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The Supreme Court was hearing three public interest litigation cases, challenging certain laws that shield vigilante cow protection groups in the country. Photo: Mint
The Supreme Court was hearing three public interest litigation cases, challenging certain laws that shield vigilante cow protection groups in the country. Photo: Mint

Supreme Court moves to rein in cow vigilantes

Supreme Court directs all states to appoint a senior police officer for each district to serve as the nodal officer to ensure that cow vigilantism groups do not take law into their own hands

New Delhi: The Supreme Court on Wednesday directed all states to appoint a senior police officer for each district to serve as the nodal officer to ensure that cow vigilantism groups do not take law into their own hands.

A bench headed by Chief Justice Dipak Misra also directed the Centre to obtain instructions and apprise the court on steps being taken to prevent such attacks. The apex court also directed the chief secretaries of every state to file a status report giving details of the actions taken to prevent incidents of cow vigilantism.

The bench, also comprising Justices Amitava Roy and A M Khanwilkar, asked the Centre to respond to the submission that it (central government) could issue directions under Article 256 of the Constitution of India to all state governments on issues related to law and order.

The apex court was hearing a public interest litigation (PIL) filed by Tushar Gandhi, great-grandson of Mahatma Gandhi, seeking various reliefs, including a direction to all the governments to take preventive measures against cow vigilantism.

The directions of the Supreme Court to curb actions of self-styled cow vigilantes is an embarrassment for the ruling Bharatiya Janata Party (BJP) because most of the incidents have taken place in states under its rule.

Even as Prime Minister Narendra Modi and Rashtriya Swayamsevak Sangh (RSS), the parent organisation of the BJP, have both condemned the actions of cow vigilantes, incidents have continued to occur. The most recent example of violence by cow vigilantes came from Bihar in August, just days after the BJP joined hands with Bihar chief minister Nitish Kumar’s Janata Dal (United), or JDU, to form the state government.

“Much before the court’s directions, Prime Minister Narendra Modi had condemned these violent actions in the name of cow protection and he had asked state governments to ensure that such incidents of violence do not take place. The home ministry has also issued repeated advisories to states to take steps to stops such violence. The directions of the court are similar to what the prime minister has been asking state governments," said BJP spokesperson G.V.L. Narsimha Rao.

“SC judgement is welcome but will PM Modi & Govt of India follow Raj Dharma to hold these band of goons accountable?" tweeted Congress spokesperson Randeep Surjewala. “We sincerely hope that the BJP central government will now see reason in upholding its duty to the Constitution and rule of law by coming out with an action plan to deal with this menace of their own making," he added.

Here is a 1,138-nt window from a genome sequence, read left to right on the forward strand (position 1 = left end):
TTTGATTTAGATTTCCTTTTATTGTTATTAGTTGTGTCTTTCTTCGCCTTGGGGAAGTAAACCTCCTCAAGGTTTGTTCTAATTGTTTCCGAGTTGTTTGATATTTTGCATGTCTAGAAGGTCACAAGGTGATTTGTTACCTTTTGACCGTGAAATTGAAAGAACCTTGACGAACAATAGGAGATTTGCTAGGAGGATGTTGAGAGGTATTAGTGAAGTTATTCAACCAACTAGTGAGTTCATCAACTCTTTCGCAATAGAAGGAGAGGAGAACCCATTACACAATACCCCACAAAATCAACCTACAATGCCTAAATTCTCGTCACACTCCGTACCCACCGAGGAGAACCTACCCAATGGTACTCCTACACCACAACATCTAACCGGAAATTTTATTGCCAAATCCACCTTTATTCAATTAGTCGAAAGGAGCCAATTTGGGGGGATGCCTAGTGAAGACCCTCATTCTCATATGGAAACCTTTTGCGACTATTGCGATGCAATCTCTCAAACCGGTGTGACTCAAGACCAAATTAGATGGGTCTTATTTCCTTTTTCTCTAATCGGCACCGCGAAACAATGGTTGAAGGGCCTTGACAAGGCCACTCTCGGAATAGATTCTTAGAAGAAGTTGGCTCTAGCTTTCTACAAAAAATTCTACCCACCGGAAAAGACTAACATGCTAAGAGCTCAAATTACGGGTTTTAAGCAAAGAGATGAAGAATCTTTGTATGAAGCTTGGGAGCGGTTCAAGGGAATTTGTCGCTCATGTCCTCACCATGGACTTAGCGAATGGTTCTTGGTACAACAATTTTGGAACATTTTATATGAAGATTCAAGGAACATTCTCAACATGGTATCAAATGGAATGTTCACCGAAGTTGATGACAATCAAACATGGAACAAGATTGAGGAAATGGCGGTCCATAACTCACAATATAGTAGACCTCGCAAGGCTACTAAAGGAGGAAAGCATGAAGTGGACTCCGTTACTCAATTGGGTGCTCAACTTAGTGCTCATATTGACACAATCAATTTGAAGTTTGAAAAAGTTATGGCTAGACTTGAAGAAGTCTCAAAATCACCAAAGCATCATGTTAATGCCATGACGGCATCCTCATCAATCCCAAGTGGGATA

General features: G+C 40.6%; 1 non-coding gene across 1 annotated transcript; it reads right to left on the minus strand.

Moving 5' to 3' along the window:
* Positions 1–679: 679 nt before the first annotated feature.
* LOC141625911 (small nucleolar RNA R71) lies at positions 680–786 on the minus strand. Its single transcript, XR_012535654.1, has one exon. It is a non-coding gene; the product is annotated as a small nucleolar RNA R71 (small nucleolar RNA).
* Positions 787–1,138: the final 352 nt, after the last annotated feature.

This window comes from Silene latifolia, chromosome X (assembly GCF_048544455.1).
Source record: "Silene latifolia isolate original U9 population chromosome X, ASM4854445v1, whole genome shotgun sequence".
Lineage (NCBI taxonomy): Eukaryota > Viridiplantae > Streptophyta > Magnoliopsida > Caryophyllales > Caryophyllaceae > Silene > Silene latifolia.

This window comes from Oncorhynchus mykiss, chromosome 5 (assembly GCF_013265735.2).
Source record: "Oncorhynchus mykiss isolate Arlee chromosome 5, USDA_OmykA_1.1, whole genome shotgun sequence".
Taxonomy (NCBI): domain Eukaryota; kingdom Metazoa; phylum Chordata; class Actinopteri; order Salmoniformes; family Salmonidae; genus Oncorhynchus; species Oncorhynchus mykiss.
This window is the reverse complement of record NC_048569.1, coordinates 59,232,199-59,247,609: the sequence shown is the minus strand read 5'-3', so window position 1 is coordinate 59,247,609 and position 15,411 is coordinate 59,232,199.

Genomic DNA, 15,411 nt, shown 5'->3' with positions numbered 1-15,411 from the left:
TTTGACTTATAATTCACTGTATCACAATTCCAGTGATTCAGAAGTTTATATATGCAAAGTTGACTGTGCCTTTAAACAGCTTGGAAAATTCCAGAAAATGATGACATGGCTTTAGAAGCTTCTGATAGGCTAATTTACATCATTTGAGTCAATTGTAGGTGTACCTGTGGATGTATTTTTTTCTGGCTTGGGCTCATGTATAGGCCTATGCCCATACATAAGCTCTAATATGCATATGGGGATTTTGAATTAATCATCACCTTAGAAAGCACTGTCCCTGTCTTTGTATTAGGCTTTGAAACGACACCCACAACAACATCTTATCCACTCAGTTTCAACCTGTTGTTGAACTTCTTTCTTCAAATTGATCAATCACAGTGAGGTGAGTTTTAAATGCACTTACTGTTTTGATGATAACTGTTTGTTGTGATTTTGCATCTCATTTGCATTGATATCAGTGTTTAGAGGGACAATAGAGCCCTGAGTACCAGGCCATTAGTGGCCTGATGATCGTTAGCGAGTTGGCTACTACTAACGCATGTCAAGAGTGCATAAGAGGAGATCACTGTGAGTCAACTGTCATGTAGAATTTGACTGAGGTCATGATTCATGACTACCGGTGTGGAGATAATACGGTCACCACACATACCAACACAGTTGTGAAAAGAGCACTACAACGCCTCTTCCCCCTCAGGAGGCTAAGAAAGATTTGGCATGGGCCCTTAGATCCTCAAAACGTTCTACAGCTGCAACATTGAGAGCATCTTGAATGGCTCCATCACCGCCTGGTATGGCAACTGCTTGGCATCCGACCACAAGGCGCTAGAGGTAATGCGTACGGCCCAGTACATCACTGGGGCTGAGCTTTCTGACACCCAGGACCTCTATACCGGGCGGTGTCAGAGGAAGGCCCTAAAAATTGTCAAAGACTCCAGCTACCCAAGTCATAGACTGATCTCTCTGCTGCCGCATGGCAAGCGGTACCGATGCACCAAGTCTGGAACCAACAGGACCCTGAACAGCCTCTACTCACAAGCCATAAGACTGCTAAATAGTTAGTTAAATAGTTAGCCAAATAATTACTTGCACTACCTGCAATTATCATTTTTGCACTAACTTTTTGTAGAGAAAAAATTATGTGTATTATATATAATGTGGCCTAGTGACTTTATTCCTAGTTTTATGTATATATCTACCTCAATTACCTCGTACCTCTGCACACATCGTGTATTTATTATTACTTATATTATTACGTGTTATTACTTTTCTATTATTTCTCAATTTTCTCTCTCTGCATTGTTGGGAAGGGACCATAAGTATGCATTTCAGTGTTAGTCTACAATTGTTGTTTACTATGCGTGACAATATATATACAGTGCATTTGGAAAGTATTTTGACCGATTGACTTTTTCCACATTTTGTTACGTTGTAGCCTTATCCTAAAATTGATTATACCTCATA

Senior Advocate Indira Jaising, appearing for one of the petitioners in the cow vigilantism case, told the Supreme Court that there was need for the centre and states to cooperate and coordinate in the issue so as to ensure that the vigilantism does not grow.

“The statement by the Centre in July saying that it is a state subject is not sufficient. They cannot wash their hands off the national issue and say that it is a law and order problem," Jaising said, adding that 66 instances of lynching resulting in death of women and minors had taken place since the statement was made.

“It is an extremely desirable and timely step by the Supreme Court because a lot of people, including minorities, were apprehensive of such violent acts by cow vigilantes," said Subrata Mukherjee, a Delhi-based political analyst and former political science professor of Delhi University. “People cannot be allowed to take law in their own hands in the name of religion because the consequences can be disastrous for the social fabric of the country. This direction by the Supreme Court will assure the people that there is someone who is asking the state to act accordingly."

The Supreme Court had intervened in the ongoing controversy over cow protection and sought responses from the centre and six states on the issue within three weeks in April. The six states are Rajasthan, Uttar Pradesh, Gujarat, Jharkhand, Maharashtra and Karnataka.

Except for Congress-ruled Karnataka, the BJP is in power in these states. On 16 July, ahead of the monsoon session of Parliament, Prime Minister Narendra Modi had sent out a warning to cow vigilantes saying that strict action would be taken against those who were indulging in violence.

The matter will be heard next on 22 September.

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